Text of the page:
It’s a classic story, you’ve partnered with a great skincare company and have purchased all their recommended products. These products look great on the shelf, have amazing ingredients with proven results and your team is excited about the new addition. The beauty of the packaging, the sleekness of the display and the shelf talkers explaining the benefits have you convinced that you’ll be ordering more in no time. A week goes by and there isn’t even a dent made in your inventory…what gives?
One of the biggest mistakes spa managers and owners make regarding retail is the belief that it will sell itself. Yes, your products are fantastic – priced well and work flawlessly – except, it’s rare for spa customers to go out of their way to make a purchase. So, how do you convince your spa guests to take the time to try and buy your retail? By building trust with clients, training your team effectively and selling self-care/self-improvement not just retail…your products will fly off your shelves.
According to Andre Palko, Small Business Rainmaker, the thought that “products and services sell themselves” is flawed and fatal. Although you might have a top-grade product, you still must sell the item to your clients. Palko explains that it’s just as much about building trust with the clients as it is having a great product. One of the easiest ways to build trust with your spa clients is to deliver excellent services. Once your clients see that your services exceed their expectations, they’ll be willing to listen to you when you and their providers recommend retail products. Here are a five great ways to incorporate building trust with your clients and introducing products.
While performing a spa service, be sure to use coordinating retail products and that the retail version is in stock for purchase. Explain the benefits of the products, based on the client’s needs assessed in the client consultation, to your client and make sure to highlight if you have used the product yourself and what you enjoy about using it.
At the end of a spa treatment, walk the client over to the checkout. (Place retail conveniently near the checkout so it is easily accessible) Point out the products that were used in the service, taking time to explain which ones were used and why they are so special.
Customer service is always paramount, ask your spa client how their treatment was and as they respond favorably explain that they can create a similar experience at home or extend the benefits of a spa treatment by purchasing specific products.
Training comes second in importance to customer service, a well trained staff is a powerful tool to building your business on client satisfaction and retention. Utilize your vendor partners on a regular basis as part of your staffs ongoing training.
Hold special promotional deals on retail product. When there is a special, make sure to highlight it to spa clients.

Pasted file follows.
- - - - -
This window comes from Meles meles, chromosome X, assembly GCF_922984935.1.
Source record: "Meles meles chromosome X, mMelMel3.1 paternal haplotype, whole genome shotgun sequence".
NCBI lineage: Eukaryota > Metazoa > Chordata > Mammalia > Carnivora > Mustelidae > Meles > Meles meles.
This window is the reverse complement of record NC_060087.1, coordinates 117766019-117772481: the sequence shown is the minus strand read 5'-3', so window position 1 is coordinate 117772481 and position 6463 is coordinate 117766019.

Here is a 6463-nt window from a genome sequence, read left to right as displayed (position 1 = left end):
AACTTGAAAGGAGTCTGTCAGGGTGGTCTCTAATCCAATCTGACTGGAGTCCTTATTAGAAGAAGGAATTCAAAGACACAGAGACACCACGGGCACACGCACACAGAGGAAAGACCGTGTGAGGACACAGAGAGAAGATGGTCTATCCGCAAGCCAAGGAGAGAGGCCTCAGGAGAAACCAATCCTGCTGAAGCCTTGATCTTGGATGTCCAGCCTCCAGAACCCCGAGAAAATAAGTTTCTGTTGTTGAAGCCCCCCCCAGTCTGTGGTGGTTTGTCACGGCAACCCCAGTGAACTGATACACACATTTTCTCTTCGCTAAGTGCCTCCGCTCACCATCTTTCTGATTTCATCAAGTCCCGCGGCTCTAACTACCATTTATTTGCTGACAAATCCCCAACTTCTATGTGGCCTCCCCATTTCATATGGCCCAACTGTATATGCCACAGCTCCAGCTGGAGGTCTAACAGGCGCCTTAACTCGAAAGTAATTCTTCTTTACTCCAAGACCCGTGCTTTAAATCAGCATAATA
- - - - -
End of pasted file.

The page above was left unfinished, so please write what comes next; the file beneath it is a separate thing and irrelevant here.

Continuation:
Sell Self-Care & Self-Improvement
Instead of simply selling retail, you must sell your client the person that they will become when they use the product. Belle Beth Cooper of Buffer Social states “people don’t buy products; they buy better versions of themselves.” A client wants to know how they will improve themselves when using the product they purchase. Focus in on the fact that your spa customers are interested in self-care and self-improvement. According to Cooper, it’s a simple difference of features vs. benefits. Instead of highlighting the features of that $30 bottle of shampoo, highlight the benefits that it will offer your client. Once you get good at this, the sales will close easily. Embrace this style of selling by following these five tips.
Show clients side-by-side photographs of before and after improvements made by the products you sell. Example: Reduction of wrinkles from a specific eye cream or a brighter complexion from a coveted serum.
Use samples of a favorite product on clients so they can see what benefits the product has in person or send them home with a complimentary sample to a product they have purchased.
Selling retail is an extension of a service, it should be done every time without fail. You are not providing a complete service if you do not recommend home care.
Realizing that this is a very personal experience for your client, as your client begins to see and feel their desired improvements their self-confidence increases and they begin to feel better about themselves.
Solicit reviews from clients, their real feedback. Share the feedback with staff and highlight in a newsletter or email update.
Retail sales is one of the most important revenue centers of a spa or salon. By focusing on true customer service and ongoing training it becomes a more natural organic experience so that a client never feels sold or pressured just nurtured.
Another great JMPankey Partners retail resource is a copy of our Successful Promotions Webinar, designed to Atract, Retail and Delight Clints. Download HERE
Products That Sell Themselves – Marketing Strategy or Myth? Small Business Rainmaker, Andre Palko,
People Don’t Buy Products, They Buy Better Versions Of Themselves, Buffer Social, Belle Beth Cooper,